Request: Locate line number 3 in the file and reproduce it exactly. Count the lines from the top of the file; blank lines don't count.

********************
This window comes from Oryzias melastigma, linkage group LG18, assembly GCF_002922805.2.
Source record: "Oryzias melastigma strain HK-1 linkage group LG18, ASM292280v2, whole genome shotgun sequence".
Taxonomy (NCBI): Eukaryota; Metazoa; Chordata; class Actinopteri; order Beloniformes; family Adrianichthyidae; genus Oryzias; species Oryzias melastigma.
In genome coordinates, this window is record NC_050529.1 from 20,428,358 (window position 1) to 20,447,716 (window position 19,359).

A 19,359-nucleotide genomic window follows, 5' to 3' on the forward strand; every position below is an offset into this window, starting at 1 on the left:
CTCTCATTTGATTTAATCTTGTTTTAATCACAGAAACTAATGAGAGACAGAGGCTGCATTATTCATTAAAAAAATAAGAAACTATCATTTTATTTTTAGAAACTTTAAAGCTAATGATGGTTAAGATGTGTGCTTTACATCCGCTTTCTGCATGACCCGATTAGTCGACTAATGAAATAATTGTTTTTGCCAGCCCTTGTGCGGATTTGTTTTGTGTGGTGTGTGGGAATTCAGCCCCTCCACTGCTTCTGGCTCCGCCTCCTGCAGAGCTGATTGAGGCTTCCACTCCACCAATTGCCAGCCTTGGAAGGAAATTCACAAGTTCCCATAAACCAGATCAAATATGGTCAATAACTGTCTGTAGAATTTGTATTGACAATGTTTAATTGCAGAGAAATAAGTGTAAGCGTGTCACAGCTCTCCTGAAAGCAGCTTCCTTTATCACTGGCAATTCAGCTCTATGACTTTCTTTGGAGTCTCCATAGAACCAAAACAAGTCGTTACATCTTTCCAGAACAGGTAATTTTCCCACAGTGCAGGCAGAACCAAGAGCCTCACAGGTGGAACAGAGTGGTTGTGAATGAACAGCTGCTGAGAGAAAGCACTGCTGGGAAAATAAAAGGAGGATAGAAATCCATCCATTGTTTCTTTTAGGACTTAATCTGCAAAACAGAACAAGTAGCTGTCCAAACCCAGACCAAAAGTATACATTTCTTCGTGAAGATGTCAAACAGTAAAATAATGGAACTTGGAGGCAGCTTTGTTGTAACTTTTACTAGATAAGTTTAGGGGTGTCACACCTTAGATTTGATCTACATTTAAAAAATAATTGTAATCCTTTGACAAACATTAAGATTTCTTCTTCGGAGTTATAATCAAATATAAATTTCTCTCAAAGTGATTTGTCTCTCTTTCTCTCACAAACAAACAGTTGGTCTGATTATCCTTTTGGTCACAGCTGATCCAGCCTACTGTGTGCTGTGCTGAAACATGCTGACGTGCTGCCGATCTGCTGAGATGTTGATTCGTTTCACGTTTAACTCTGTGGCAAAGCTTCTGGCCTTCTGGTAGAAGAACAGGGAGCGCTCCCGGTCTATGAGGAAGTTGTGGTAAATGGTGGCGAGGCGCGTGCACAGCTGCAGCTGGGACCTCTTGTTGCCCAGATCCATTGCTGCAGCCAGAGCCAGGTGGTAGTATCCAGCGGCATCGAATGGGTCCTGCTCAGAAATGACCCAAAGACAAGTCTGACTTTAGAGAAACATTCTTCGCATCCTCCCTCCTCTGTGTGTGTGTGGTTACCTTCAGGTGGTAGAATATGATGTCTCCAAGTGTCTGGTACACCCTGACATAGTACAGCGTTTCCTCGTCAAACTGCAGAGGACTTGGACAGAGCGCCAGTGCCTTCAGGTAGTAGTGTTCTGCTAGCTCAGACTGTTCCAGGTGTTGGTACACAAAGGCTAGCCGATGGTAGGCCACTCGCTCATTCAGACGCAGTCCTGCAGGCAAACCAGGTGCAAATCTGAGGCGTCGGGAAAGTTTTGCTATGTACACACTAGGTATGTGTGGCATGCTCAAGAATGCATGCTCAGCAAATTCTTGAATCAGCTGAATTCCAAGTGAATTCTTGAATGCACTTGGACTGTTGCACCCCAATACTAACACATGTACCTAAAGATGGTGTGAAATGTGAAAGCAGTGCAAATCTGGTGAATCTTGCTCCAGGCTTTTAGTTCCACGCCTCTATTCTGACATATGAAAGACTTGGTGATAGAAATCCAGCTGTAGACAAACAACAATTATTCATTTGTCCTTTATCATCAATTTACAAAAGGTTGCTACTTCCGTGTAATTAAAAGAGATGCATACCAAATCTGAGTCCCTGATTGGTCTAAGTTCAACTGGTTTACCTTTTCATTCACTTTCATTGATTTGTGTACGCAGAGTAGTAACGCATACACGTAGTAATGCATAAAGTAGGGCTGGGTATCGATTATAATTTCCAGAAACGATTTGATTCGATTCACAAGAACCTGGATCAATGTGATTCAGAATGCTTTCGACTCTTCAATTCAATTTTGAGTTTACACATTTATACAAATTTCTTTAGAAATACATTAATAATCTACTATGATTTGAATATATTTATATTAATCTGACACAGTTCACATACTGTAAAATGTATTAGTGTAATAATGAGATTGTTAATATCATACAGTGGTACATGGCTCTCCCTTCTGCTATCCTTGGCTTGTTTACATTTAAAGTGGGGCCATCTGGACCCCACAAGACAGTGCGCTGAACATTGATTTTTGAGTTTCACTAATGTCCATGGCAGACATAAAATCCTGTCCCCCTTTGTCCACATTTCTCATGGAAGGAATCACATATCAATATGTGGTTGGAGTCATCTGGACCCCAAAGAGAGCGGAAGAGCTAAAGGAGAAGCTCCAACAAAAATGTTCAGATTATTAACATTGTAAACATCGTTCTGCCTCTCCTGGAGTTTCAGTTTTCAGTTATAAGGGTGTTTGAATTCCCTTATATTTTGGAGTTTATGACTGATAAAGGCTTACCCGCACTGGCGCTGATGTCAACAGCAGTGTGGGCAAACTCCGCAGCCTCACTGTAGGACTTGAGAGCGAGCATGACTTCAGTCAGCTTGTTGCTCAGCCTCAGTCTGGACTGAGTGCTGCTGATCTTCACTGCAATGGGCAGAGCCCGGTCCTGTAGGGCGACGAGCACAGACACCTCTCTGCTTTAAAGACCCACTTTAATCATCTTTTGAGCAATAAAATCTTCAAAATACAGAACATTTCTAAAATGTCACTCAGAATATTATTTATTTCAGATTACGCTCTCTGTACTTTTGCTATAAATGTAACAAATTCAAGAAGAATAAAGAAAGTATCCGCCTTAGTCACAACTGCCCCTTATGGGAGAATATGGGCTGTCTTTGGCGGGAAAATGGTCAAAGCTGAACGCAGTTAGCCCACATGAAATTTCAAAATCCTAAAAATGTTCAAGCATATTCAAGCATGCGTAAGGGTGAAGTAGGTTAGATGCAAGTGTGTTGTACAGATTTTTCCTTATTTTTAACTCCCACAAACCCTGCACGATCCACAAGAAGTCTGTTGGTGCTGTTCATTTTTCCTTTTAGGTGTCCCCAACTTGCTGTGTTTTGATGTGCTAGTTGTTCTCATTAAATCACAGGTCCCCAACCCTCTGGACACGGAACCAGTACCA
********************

Taxonomy (NCBI): Eukaryota; Metazoa; Chordata; class Actinopteri; order Beloniformes; family Adrianichthyidae; genus Oryzias; species Oryzias melastigma.